“[This project] will have bad effects for our land, our environment and for us as farmers and human beings,” Emil Masood, an activist and cherry farmer who is organizing against the wind farm, said.
Dubbed the ARAN Wind Project, the plan will install 23 wind turbines on nearly a quarter of Syrian agricultural land. The original proposal requested 52 wind turbines, but the project was scaled back as it went through the government stages.
Energix denies the project will harm the local economy, environment, and health, arguing, “it will lead to a significant improvement in the quality of life of the residents” and “occupy less than 2 percent of the margins of the agricultural space of the Druze community.” According to the approved project map, the wind farm will span a little more than 3,500 dunams (nearly 870 acres).
Energix boasts the project will create hundreds of jobs while meeting Israel’s renewable energy goals. Israel entered the Paris Climate Agreement in 2015 and agreed to have 10 percent of its energy produced through renewable sources by 2020 and 17 percent by 2030.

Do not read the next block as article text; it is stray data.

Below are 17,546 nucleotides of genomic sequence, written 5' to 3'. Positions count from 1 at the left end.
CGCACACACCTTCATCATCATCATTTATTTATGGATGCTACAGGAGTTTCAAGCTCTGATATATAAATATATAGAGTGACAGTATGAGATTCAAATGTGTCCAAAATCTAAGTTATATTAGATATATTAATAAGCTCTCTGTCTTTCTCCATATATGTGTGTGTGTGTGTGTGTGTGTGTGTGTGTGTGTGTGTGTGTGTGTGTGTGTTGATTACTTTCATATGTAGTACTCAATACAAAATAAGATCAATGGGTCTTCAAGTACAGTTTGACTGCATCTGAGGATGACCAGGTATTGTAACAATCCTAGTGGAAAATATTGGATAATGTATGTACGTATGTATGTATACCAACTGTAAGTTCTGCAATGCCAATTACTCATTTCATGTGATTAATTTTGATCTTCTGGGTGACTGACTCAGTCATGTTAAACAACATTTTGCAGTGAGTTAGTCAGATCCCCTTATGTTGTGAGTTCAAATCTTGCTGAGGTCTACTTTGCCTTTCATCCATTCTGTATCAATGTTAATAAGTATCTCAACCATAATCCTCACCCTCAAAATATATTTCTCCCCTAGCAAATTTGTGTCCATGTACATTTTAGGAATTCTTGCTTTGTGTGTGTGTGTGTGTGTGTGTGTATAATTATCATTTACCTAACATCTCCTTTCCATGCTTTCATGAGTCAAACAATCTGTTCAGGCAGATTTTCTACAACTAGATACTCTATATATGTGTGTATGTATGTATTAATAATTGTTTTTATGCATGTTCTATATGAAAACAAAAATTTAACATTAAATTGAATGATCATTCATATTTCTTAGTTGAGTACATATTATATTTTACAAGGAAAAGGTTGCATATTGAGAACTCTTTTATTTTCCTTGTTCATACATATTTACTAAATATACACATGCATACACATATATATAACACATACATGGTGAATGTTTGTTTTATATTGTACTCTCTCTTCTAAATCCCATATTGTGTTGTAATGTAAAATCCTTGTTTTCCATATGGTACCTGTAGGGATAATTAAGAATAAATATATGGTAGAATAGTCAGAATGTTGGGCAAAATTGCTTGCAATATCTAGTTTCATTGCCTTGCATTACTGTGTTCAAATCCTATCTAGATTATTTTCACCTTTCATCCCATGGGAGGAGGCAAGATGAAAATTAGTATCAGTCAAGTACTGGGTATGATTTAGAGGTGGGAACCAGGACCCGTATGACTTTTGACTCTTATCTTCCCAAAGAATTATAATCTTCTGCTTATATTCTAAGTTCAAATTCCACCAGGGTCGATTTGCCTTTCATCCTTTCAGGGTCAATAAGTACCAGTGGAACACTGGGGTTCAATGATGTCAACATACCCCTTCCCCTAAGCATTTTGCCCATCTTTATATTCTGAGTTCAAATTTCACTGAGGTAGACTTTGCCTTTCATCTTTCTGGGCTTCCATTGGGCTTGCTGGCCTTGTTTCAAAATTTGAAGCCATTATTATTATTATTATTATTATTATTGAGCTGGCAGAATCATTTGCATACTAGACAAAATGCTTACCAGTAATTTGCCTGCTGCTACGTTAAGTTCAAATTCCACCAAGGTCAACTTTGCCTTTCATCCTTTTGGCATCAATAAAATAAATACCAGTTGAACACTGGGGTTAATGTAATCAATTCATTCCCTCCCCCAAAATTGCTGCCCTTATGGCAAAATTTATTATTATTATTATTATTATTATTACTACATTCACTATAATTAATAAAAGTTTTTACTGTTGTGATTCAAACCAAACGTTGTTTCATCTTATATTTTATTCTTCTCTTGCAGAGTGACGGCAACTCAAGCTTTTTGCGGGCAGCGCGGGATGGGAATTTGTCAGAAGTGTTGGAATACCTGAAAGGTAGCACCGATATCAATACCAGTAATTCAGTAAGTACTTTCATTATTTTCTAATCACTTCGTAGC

But according to expert testimonies filed as part of a joint objection to the wind farm, the project will significantly harm Syrians’ health, housing, and livelihoods.
Dr. Hagit Ulanovsky, who provided an expert opinion for the community appeal, explained that because of the region’s mountainous topography, residents are going to feel the infrasound from the wind turbines more intensely in their bodies. And these noise disturbances will ultimately prevent Syrian farmers from cultivating their land.